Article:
Accrington manager John Coleman revealed that heading could be outlawed in 10 years’ time to reduce the risk of dementia among football players. He said that although it might be a drastic decision it could progress from children’s football into the professional game. Coleman commented after a study showed that footballers are at a greater risk of dementia depending on their position and career length.
“Going forward, I wouldn’t be surprised if, in 10 years’ time, heading will be outlawed. I think it’ll start with the kids’ football and develop into men’s football.” John Coleman said about heading being outlawed from the game. “People think that’s maybe a drastic solution but we’ve seen other changes in football that people didn’t think we’d get round, and we have, so who knows? A lot of the game in the Premier League is played on the floor – they very rarely cross the ball anymore, it’s played through the lines and going round the side of teams.”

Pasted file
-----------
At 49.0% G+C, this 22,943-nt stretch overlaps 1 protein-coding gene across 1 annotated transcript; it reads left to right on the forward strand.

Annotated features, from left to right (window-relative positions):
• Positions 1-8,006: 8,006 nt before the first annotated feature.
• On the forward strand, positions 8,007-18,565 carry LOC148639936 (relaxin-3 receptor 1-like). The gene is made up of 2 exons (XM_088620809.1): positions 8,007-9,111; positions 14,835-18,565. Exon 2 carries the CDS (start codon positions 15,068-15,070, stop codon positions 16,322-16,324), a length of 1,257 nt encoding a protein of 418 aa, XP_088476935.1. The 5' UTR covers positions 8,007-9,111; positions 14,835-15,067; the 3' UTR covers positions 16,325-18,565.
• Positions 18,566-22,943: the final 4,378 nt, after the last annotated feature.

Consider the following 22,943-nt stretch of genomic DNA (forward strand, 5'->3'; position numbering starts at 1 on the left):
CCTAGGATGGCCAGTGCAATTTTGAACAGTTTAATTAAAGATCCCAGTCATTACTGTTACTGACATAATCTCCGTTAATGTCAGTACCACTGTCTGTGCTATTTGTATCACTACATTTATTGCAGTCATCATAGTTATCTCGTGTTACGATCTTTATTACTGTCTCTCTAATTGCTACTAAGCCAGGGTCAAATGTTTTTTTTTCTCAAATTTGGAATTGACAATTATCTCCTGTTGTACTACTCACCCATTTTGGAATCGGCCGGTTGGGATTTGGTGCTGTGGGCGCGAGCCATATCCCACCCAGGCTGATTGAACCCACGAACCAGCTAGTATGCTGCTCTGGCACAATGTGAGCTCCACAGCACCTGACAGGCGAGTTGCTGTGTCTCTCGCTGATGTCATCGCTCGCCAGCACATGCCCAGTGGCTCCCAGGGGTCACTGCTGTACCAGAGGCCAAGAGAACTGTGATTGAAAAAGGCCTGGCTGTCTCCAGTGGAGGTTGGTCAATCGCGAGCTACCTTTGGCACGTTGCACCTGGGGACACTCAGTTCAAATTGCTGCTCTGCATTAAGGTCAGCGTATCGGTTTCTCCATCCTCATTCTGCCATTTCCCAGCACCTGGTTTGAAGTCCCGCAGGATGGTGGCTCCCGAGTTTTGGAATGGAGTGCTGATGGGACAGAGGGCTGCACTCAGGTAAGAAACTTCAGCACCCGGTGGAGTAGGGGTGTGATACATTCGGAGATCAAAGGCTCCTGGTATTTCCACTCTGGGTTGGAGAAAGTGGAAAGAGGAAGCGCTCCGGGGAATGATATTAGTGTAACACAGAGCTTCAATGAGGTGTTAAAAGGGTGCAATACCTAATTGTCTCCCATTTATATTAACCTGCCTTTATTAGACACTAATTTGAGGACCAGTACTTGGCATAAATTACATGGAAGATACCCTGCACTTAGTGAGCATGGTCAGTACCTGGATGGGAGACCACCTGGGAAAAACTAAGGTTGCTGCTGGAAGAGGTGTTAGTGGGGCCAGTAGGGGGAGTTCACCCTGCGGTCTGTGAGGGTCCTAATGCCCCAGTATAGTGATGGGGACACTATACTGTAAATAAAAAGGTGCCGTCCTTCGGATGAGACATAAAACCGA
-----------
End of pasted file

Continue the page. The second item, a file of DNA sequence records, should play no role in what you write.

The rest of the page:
The study was conducted with about 8000 former footballers in Scotland. The results showed that goalkeepers were the least affected with the chances similar to that of the general population. Outfield players were for times more likely compared to the general public with defenders being five times more likely. The research was conducted by researchers at the University of Glasgow and was led by professor Willie Stewart at the university, and is published in the journal JAMA Neurology.